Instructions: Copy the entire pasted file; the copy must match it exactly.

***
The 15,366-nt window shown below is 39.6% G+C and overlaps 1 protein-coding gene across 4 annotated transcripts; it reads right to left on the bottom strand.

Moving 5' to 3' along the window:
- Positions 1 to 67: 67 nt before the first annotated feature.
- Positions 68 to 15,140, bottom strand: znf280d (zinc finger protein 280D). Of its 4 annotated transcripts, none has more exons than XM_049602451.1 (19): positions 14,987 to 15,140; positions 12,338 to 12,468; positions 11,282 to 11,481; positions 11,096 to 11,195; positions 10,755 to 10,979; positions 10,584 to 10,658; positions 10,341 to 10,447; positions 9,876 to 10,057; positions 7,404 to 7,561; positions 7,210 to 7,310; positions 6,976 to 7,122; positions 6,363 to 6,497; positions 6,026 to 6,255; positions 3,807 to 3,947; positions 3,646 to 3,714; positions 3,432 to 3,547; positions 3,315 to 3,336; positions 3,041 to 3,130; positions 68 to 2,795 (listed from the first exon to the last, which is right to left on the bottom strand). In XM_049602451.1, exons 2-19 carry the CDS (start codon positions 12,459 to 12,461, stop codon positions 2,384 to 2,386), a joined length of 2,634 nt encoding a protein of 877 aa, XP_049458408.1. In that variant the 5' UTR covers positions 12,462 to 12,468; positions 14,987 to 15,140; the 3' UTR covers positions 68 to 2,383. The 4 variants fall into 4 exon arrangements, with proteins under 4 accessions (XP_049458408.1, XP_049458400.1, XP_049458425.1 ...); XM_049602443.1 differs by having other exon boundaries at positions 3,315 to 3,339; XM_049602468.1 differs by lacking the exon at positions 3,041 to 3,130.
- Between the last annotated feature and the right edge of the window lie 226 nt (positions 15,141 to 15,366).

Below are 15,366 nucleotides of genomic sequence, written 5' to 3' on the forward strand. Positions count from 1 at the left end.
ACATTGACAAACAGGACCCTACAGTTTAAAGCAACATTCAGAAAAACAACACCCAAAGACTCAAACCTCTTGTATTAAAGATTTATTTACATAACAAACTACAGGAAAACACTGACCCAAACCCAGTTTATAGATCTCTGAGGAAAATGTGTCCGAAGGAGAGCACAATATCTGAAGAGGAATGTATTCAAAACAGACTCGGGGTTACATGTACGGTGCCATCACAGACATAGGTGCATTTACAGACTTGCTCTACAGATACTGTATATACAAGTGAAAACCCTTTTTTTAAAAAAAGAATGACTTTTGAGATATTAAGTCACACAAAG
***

The 15,366-nt window shown below is 39.6% G+C and overlaps 1 protein-coding gene across 4 annotated transcripts; it reads right to left on the bottom strand.

Moving 5' to 3' along the window:
- Positions 1 to 67: 67 nt before the first annotated feature.
- Positions 68 to 15,140, bottom strand: znf280d (zinc finger protein 280D). Of its 4 annotated transcripts, none has more exons than XM_049602451.1 (19): positions 14,987 to 15,140; positions 12,338 to 12,468; positions 11,282 to 11,481; positions 11,096 to 11,195; positions 10,755 to 10,979; positions 10,584 to 10,658; positions 10,341 to 10,447; positions 9,876 to 10,057; positions 7,404 to 7,561; positions 7,210 to 7,310; positions 6,976 to 7,122; positions 6,363 to 6,497; positions 6,026 to 6,255; positions 3,807 to 3,947; positions 3,646 to 3,714; positions 3,432 to 3,547; positions 3,315 to 3,336; positions 3,041 to 3,130; positions 68 to 2,795 (listed from the first exon to the last, which is right to left on the bottom strand). In XM_049602451.1, exons 2-19 carry the CDS (start codon positions 12,459 to 12,461, stop codon positions 2,384 to 2,386), a joined length of 2,634 nt encoding a protein of 877 aa, XP_049458408.1. In that variant the 5' UTR covers positions 12,462 to 12,468; positions 14,987 to 15,140; the 3' UTR covers positions 68 to 2,383. The 4 variants fall into 4 exon arrangements, with proteins under 4 accessions (XP_049458408.1, XP_049458400.1, XP_049458425.1 ...); XM_049602443.1 differs by having other exon boundaries at positions 3,315 to 3,339; XM_049602468.1 differs by lacking the exon at positions 3,041 to 3,130.
- Between the last annotated feature and the right edge of the window lie 226 nt (positions 15,141 to 15,366).

Below are 15,366 nucleotides of genomic sequence, written 5' to 3' on the forward strand. Positions count from 1 at the left end.
ACATTGACAAACAGGACCCTACAGTTTAAAGCAACATTCAGAAAAACAACACCCAAAGACTCAAACCTCTTGTATTAAAGATTTATTTACATAACAAACTACAGGAAAACACTGACCCAAACCCAGTTTATAGATCTCTGAGGAAAATGTGTCCGAAGGAGAGCACAATATCTGAAGAGGAATGTATTCAAAACAGACTCGGGGTTACATGTACGGTGCCATCACAGACATAGGTGCATTTACAGACTTGCTCTACAGATACTGTATATACAAGTGAAAACCCTTTTTTTAAAAAAAGAATGACTTTTGAGATATTAAGTCACACAAAG